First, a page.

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Preliminary budget recommendations presented to Washoe County commissioners



During the regularly scheduled Washoe County Commission meeting earlier today, commissioners received a report on the county manager’s preliminary budget recommendations for fiscal year 2012/13. A summary of the recommendations was presented by Alan Rosen, Washoe County budget manager, and included financial and economic trends, sources and uses for the upcoming budget, and overall impact of possible budget reductions. 

Washoe County is faced with providing the same services next year with a reduction in revenues and other funding sources of approximately 8 percent from the current fiscal year. The presentation to the board highlighted policies and recommendations that will provide the necessary funding for next year’s budget with as little impact to citizens and employees as possible.

One of the trends Rosen included in his presentation showed that since 2007 the number of county staff available to provide services to the public has declined by 21 percent; however, during that same time frame the Washoe County population has increased by nearly 4 percent.

County Manager Katy Simon says one of the main goals in solving the budget deficit is to keep people working and to maintain core service levels within the Board’s long-term financial sustainability policies. “Our staffing is already about 40 percent below that of governments serving our population size nationwide, so we have proposed eliminating funding for 51 current vacancies instead of further lay-offs. However, even eliminating vacancies compromises critical service levels, and puts further strain on our current staff. Our tax rate remains unchanged since 2004, and expenditures are now more than 20% below what they were in 2007. Our employees have contributed more than $20 million in wage and benefit concessions during this recession. We couldn’t have done it without them.”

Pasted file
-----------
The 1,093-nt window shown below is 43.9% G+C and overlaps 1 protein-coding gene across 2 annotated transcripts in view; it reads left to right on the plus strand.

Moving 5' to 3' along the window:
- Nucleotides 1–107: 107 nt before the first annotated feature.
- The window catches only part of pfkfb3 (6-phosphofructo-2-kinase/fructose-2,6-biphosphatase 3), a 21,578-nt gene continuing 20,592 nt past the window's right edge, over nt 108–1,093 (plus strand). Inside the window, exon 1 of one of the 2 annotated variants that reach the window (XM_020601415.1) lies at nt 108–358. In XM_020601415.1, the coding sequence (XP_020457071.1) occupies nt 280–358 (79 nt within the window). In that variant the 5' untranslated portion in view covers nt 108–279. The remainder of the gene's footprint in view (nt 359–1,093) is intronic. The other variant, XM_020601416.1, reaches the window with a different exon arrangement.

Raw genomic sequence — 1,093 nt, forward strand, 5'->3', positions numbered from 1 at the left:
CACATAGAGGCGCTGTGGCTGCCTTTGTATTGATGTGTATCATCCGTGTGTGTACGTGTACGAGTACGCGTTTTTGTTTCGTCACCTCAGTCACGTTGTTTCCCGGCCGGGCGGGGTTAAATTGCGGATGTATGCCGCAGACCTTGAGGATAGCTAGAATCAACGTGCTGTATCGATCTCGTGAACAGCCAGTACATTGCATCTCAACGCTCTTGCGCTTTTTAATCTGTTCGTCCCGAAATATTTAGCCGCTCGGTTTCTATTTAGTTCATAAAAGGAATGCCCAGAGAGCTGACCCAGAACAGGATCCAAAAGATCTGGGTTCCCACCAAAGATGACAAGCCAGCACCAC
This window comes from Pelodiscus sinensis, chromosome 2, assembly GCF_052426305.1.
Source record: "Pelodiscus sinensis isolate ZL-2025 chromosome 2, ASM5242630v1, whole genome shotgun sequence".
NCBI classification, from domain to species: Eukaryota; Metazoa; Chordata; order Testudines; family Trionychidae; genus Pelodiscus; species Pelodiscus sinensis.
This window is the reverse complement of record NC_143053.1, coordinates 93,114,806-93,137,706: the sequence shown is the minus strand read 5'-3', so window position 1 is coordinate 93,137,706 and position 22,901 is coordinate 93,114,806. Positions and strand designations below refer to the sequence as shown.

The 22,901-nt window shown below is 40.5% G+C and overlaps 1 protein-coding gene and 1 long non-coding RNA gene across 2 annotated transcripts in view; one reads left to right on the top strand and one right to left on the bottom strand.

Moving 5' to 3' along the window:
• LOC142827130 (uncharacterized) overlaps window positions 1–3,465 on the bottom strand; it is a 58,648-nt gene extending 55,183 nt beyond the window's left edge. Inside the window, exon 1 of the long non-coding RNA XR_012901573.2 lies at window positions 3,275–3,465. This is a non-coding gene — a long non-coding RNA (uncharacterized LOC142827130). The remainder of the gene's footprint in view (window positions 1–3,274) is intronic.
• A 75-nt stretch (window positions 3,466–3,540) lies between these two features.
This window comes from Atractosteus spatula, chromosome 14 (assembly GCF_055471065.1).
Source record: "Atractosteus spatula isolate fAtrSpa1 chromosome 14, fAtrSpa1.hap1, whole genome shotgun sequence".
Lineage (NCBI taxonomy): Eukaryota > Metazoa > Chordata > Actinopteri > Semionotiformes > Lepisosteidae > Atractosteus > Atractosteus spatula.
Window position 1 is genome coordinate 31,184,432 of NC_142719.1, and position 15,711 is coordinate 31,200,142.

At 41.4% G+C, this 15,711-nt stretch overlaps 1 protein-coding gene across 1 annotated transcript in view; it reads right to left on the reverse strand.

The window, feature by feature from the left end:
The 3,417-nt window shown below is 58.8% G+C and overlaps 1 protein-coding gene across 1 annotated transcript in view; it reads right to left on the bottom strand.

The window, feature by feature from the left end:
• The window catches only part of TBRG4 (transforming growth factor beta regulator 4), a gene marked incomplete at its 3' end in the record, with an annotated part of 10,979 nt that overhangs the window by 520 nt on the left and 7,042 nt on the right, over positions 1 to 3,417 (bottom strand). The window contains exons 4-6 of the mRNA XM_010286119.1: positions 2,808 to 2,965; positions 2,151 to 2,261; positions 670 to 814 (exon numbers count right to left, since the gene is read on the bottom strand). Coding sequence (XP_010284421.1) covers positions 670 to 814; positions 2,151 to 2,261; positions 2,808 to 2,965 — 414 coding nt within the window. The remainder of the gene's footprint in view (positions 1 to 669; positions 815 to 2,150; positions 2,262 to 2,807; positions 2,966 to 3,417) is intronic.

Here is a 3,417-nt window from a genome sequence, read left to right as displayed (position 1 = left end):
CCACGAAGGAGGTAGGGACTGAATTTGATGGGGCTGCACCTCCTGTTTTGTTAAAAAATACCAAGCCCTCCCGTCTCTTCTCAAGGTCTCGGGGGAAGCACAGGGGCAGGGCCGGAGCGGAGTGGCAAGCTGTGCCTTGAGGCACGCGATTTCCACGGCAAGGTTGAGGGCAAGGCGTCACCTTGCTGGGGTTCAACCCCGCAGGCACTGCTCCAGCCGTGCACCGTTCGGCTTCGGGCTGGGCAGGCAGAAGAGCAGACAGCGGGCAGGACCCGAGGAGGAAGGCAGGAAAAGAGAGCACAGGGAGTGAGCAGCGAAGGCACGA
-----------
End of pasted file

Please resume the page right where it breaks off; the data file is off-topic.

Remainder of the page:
Key assumptions in the manager’s recommended budget:

  • Overall 2012-2013 General Fund Budget of $299 million, down from $326 million in 2011-2012, which included $18.4 million in expenditures for property tax refunds to Incline taxpayers, pursuant to a court order.
  • The county’s tax rate will remain unchanged at $1.3917.
  • Property tax revenues will decline by another 2.5%.
  • Consolidated taxes, primarily sales taxes, will increase by 1%.
  • $3.4 million in unassigned ending fund balance will be used to balance the budget, but a budgeted ending fund balance of $21.8 million, or 8%, will be preserved, which complies with board policy of preserving 8-10% in unassigned ending fund balance.
  • $6.8 million in resources will come from allocating the county’s actual administrative service costs (about 11% overall) to special purpose funds and grants, where allowable.
  • $6.7 million in departmental operating reductions are recommended, which includes the elimination of funding for 51 positions, all of which are currently vacant.
  • Continuation of the board’s highest priorities being public safety, criminal justice and social “safety net” services.
  • Recognition that cuts to some functions, such as the public guardian, public defender, public administrator and treasurer would only lead to cost increases to cover statutorily mandated duties, so no cuts were proposed in those functions.
  • Recommended departmental reductions range from 0 to 4.5%.

“While we have minimized the impacts as much as possible, we recognize that these cuts will affect the lives of 417,000 residents and millions of visitors for years to come, and we hope that the recommendations demonstrate our commitment to good stewardship of the public’s money,” said Simon. “Citizens can expect somewhat longer wait times for service, closed service desks, continued decline of roads and infrastructure, but a determination to continue to implement innovative service solutions throughout the county.”

The Finance Department will present the budget to the Board of Commissioners again on May 15 to include possible changes due to possible recommendations from the county commission and county manager, and any changes in financial forecasts.

The final decisions about what reductions will be reflected in the Final Adopted 2012/13 Budget will be made by the county commission at the public hearing on May 21 at 8:30 am in the chambers. Until then, no recommendations are final.

The public is being asked to provide input through a Washoe County Budget Survey which is available now through May 8 on the county website and can be found at http://www.washoecounty.us/index/surveys.html.

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